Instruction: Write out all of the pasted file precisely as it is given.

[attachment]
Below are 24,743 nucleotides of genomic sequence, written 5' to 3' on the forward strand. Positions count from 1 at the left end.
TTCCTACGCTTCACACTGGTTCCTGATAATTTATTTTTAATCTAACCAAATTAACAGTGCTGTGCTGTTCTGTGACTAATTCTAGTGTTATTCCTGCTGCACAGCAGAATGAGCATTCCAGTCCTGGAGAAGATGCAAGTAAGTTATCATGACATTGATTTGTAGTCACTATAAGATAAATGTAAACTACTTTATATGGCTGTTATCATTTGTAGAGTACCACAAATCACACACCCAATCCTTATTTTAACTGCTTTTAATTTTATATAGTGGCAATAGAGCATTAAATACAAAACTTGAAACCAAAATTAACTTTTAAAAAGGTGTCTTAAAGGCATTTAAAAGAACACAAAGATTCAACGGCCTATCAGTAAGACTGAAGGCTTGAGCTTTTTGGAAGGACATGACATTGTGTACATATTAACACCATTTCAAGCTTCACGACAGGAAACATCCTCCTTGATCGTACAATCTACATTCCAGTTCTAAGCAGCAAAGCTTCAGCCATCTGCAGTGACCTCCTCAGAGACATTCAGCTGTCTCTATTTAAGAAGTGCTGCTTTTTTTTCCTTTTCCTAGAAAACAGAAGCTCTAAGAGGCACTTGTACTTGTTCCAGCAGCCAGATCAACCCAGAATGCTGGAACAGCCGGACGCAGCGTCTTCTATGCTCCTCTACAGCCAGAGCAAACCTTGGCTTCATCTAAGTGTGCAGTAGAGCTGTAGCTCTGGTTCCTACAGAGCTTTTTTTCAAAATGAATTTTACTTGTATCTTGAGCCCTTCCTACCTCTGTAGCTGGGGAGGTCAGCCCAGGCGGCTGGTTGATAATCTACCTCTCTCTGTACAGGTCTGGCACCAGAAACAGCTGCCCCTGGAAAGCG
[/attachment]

Below are 24,743 nucleotides of genomic sequence, written 5' to 3' on the forward strand. Positions count from 1 at the left end.
TTCCTACGCTTCACACTGGTTCCTGATAATTTATTTTTAATCTAACCAAATTAACAGTGCTGTGCTGTTCTGTGACTAATTCTAGTGTTATTCCTGCTGCACAGCAGAATGAGCATTCCAGTCCTGGAGAAGATGCAAGTAAGTTATCATGACATTGATTTGTAGTCACTATAAGATAAATGTAAACTACTTTATATGGCTGTTATCATTTGTAGAGTACCACAAATCACACACCCAATCCTTATTTTAACTGCTTTTAATTTTATATAGTGGCAATAGAGCATTAAATACAAAACTTGAAACCAAAATTAACTTTTAAAAAGGTGTCTTAAAGGCATTTAAAAGAACACAAAGATTCAACGGCCTATCAGTAAGACTGAAGGCTTGAGCTTTTTGGAAGGACATGACATTGTGTACATATTAACACCATTTCAAGCTTCACGACAGGAAACATCCTCCTTGATCGTACAATCTACATTCCAGTTCTAAGCAGCAAAGCTTCAGCCATCTGCAGTGACCTCCTCAGAGACATTCAGCTGTCTCTATTTAAGAAGTGCTGCTTTTTTTTCCTTTTCCTAGAAAACAGAAGCTCTAAGAGGCACTTGTACTTGTTCCAGCAGCCAGATCAACCCAGAATGCTGGAACAGCCGGACGCAGCGTCTTCTATGCTCCTCTACAGCCAGAGCAAACCTTGGCTTCATCTAAGTGTGCAGTAGAGCTGTAGCTCTGGTTCCTACAGAGCTTTTTTTCAAAATGAATTTTACTTGTATCTTGAGCCCTTCCTACCTCTGTAGCTGGGGAGGTCAGCCCAGGCGGCTGGTTGATAATCTACCTCTCTCTGTACAGGTCTGGCACCAGAAACAGCTGCCCCTGGAAAGCG